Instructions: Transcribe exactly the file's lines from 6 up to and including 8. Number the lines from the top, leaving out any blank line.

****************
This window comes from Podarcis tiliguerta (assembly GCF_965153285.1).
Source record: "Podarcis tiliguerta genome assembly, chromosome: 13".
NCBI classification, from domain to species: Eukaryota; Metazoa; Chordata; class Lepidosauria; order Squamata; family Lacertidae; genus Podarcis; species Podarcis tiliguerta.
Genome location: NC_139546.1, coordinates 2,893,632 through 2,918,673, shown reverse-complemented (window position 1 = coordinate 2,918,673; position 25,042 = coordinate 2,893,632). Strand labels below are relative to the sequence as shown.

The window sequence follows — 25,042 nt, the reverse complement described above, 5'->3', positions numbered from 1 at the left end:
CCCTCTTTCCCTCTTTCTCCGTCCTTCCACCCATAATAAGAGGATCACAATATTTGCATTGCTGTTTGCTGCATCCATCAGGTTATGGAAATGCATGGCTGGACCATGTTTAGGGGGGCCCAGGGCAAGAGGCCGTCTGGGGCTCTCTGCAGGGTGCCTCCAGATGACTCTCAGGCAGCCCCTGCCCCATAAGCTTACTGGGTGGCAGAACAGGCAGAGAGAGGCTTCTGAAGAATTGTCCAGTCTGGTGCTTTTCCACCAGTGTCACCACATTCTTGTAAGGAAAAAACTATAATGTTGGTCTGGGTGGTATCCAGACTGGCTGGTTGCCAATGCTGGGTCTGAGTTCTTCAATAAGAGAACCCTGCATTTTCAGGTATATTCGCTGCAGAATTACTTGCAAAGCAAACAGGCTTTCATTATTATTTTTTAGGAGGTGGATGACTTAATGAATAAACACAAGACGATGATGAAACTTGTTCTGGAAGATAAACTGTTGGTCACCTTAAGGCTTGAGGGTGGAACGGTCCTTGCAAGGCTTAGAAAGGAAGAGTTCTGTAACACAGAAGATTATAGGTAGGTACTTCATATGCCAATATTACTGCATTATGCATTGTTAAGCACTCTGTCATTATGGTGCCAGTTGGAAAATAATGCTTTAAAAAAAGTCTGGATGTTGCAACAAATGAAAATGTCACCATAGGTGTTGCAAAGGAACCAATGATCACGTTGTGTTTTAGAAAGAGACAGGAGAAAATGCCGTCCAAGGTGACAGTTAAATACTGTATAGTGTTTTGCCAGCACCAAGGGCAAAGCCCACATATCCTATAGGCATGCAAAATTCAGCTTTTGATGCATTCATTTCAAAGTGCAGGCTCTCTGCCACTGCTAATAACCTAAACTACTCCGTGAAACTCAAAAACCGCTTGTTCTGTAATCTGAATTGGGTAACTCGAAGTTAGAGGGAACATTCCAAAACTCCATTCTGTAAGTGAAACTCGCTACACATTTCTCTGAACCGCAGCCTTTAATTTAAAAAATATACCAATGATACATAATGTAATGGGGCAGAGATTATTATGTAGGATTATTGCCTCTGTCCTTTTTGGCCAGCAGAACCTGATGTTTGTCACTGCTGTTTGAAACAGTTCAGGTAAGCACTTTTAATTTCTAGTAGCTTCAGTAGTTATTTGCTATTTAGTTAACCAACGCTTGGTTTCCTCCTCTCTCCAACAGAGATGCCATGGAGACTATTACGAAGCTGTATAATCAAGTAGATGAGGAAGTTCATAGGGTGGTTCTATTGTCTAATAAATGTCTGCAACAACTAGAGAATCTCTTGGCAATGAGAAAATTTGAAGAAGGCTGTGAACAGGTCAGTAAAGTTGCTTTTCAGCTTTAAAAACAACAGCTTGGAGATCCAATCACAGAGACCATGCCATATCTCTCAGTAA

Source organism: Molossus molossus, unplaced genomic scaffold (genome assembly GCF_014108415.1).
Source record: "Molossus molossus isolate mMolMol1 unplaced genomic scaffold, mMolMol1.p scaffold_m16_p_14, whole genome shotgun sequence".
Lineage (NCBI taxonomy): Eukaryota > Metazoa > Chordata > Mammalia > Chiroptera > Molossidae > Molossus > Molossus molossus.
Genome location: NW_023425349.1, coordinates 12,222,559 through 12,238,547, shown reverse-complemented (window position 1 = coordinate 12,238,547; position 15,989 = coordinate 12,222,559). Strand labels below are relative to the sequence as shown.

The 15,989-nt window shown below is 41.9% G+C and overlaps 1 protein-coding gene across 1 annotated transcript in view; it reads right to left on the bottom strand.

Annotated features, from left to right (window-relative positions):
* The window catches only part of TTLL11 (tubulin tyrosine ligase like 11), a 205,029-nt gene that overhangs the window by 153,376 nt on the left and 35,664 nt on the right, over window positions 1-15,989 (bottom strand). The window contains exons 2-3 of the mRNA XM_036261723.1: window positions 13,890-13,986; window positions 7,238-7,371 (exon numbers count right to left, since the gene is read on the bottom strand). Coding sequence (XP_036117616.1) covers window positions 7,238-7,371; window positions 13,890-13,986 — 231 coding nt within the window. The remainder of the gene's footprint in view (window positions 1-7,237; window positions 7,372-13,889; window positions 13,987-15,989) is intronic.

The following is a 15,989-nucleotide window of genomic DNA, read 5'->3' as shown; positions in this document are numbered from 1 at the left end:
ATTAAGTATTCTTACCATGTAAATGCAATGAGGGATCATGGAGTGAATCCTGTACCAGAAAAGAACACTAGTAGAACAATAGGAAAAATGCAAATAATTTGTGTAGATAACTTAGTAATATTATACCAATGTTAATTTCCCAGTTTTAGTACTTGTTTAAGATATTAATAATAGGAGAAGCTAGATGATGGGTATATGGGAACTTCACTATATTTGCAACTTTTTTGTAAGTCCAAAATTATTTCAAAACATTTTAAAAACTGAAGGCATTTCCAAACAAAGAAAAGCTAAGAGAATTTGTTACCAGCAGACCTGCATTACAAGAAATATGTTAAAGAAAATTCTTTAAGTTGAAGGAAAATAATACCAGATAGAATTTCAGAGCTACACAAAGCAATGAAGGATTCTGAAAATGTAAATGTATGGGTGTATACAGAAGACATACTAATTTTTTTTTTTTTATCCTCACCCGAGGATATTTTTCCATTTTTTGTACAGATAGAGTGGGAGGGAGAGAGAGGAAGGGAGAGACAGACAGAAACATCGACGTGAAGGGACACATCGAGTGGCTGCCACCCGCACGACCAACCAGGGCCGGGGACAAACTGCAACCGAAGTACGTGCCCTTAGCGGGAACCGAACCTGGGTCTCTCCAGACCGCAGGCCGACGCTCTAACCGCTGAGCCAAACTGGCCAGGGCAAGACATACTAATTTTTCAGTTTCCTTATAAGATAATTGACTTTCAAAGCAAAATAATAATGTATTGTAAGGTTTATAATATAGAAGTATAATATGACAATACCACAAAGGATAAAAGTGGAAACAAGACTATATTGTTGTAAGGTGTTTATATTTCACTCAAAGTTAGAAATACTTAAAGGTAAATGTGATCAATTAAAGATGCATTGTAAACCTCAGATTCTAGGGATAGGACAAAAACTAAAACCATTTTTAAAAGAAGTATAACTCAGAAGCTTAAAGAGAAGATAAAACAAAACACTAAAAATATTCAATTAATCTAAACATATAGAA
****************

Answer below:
CCCTCTTTCCCTCTTTCTCCGTCCTTCCACCCATAATAAGAGGATCACAATATTTGCATTGCTGTTTGCTGCATCCATCAGGTTATGGAAATGCATGGCTGGACCATGTTTAGGGGGGCCCAGGGCAAGAGGCCGTCTGGGGCTCTCTGCAGGGTGCCTCCAGATGACTCTCAGGCAGCCCCTGCCCCATAAGCTTACTGGGTGGCAGAACAGGCAGAGAGAGGCTTCTGAAGAATTGTCCAGTCTGGTGCTTTTCCACCAGTGTCACCACATTCTTGTAAGGAAAAAACTATAATGTTGGTCTGGGTGGTATCCAGACTGGCTGGTTGCCAATGCTGGGTCTGAGTTCTTCAATAAGAGAACCCTGCATTTTCAGGTATATTCGCTGCAGAATTACTTGCAAAGCAAACAGGCTTTCATTATTATTTTTTAGGAGGTGGATGACTTAATGAATAAACACAAGACGATGATGAAACTTGTTCTGGAAGATAAACTGTTGGTCACCTTAAGGCTTGAGGGTGGAACGGTCCTTGCAAGGCTTAGAAAGGAAGAGTTCTGTAACACAGAAGATTATAGGTAGGTACTTCATATGCCAATATTACTGCATTATGCATTGTTAAGCACTCTGTCATTATGGTGCCAGTTGGAAAATAATGCTTTAAAAAAAGTCTGGATGTTGCAACAAATGAAAATGTCACCATAGGTGTTGCAAAGGAACCAATGATCACGTTGTGTTTTAGAAAGAGACAGGAGAAAATGCCGTCCAAGGTGACAGTTAAATACTGTATAGTGTTTTGCCAGCACCAAGGGCAAAGCCCACATATCCTATAGGCATGCAAAATTCAGCTTTTGATGCATTCATTTCAAAGTGCAGGCTCTCTGCCACTGCTAATAACCTAAACTACTCCGTGAAACTCAAAAACCGCTTGTTCTGTAATCTGAATTGGGTAACTCGAAGTTAGAGGGAACATTCCAAAACTCCATTCTGTAAGTGAAACTCGCTACACATTTCTCTGAACCGCAGCCTTTAATTTAAAAAATATACCAATGATACATAATGTAATGGGGCAGAGATTATTATGTAGGATTATTGCCTCTGTCCTTTTTGGCCAGCAGAACCTGATGTTTGTCACTGCTGTTTGAAACAGTTCAGGTAAGCACTTTTAATTTCTAGTAGCTTCAGTAGTTATTTGCTATTTAGTTAACCAACGCTTGGTTTCCTCCTCTCTCCAACAGAGATGCCATGGAGACTATTACGAAGCTGTATAATCAAGTAGATGAGGAAGTTCATAGGGTGGTTCTATTGTCTAATAAATGTCTGCAACAACTAGAGAATCTCTTGGCAATGAGAAAATTTGAAGAAGGCTGTGAACAGGTCAGTAAAGTTGCTTTTCAGCTTTAAAAACAACAGCTTGGAGATCCAATCACAGAGACCATGCCATATCTCTCAGTAA

Source organism: Molossus molossus, unplaced genomic scaffold (genome assembly GCF_014108415.1).
Source record: "Molossus molossus isolate mMolMol1 unplaced genomic scaffold, mMolMol1.p scaffold_m16_p_14, whole genome shotgun sequence".